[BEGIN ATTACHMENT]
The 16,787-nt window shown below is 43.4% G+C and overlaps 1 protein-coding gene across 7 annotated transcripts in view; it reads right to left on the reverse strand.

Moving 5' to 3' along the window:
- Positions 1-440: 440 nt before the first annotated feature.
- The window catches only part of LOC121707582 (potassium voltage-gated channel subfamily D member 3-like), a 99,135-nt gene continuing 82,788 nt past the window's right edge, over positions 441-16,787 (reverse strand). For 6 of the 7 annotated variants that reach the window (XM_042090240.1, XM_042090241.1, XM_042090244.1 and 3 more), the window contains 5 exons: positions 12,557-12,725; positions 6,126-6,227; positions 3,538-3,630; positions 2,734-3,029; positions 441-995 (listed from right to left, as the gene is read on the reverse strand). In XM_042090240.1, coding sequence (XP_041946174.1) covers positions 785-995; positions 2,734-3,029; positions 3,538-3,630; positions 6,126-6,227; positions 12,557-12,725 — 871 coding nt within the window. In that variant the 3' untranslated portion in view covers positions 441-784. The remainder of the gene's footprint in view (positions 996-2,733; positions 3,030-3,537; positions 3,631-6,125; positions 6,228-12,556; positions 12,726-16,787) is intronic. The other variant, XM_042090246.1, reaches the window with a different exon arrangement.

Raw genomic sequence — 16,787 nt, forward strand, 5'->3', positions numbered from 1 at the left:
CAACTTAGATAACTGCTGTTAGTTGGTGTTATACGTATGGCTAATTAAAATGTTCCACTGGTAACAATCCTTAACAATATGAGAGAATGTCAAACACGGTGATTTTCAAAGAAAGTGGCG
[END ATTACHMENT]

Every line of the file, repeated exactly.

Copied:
The 16,787-nt window shown below is 43.4% G+C and overlaps 1 protein-coding gene across 7 annotated transcripts in view; it reads right to left on the reverse strand.

Moving 5' to 3' along the window:
- Positions 1-440: 440 nt before the first annotated feature.
- The window catches only part of LOC121707582 (potassium voltage-gated channel subfamily D member 3-like), a 99,135-nt gene continuing 82,788 nt past the window's right edge, over positions 441-16,787 (reverse strand). For 6 of the 7 annotated variants that reach the window (XM_042090240.1, XM_042090241.1, XM_042090244.1 and 3 more), the window contains 5 exons: positions 12,557-12,725; positions 6,126-6,227; positions 3,538-3,630; positions 2,734-3,029; positions 441-995 (listed from right to left, as the gene is read on the reverse strand). In XM_042090240.1, coding sequence (XP_041946174.1) covers positions 785-995; positions 2,734-3,029; positions 3,538-3,630; positions 6,126-6,227; positions 12,557-12,725 — 871 coding nt within the window. In that variant the 3' untranslated portion in view covers positions 441-784. The remainder of the gene's footprint in view (positions 996-2,733; positions 3,030-3,537; positions 3,631-6,125; positions 6,228-12,556; positions 12,726-16,787) is intronic. The other variant, XM_042090246.1, reaches the window with a different exon arrangement.

Raw genomic sequence — 16,787 nt, forward strand, 5'->3', positions numbered from 1 at the left:
CAACTTAGATAACTGCTGTTAGTTGGTGTTATACGTATGGCTAATTAAAATGTTCCACTGGTAACAATCCTTAACAATATGAGAGAATGTCAAACACGGTGATTTTCAAAGAAAGTGGCG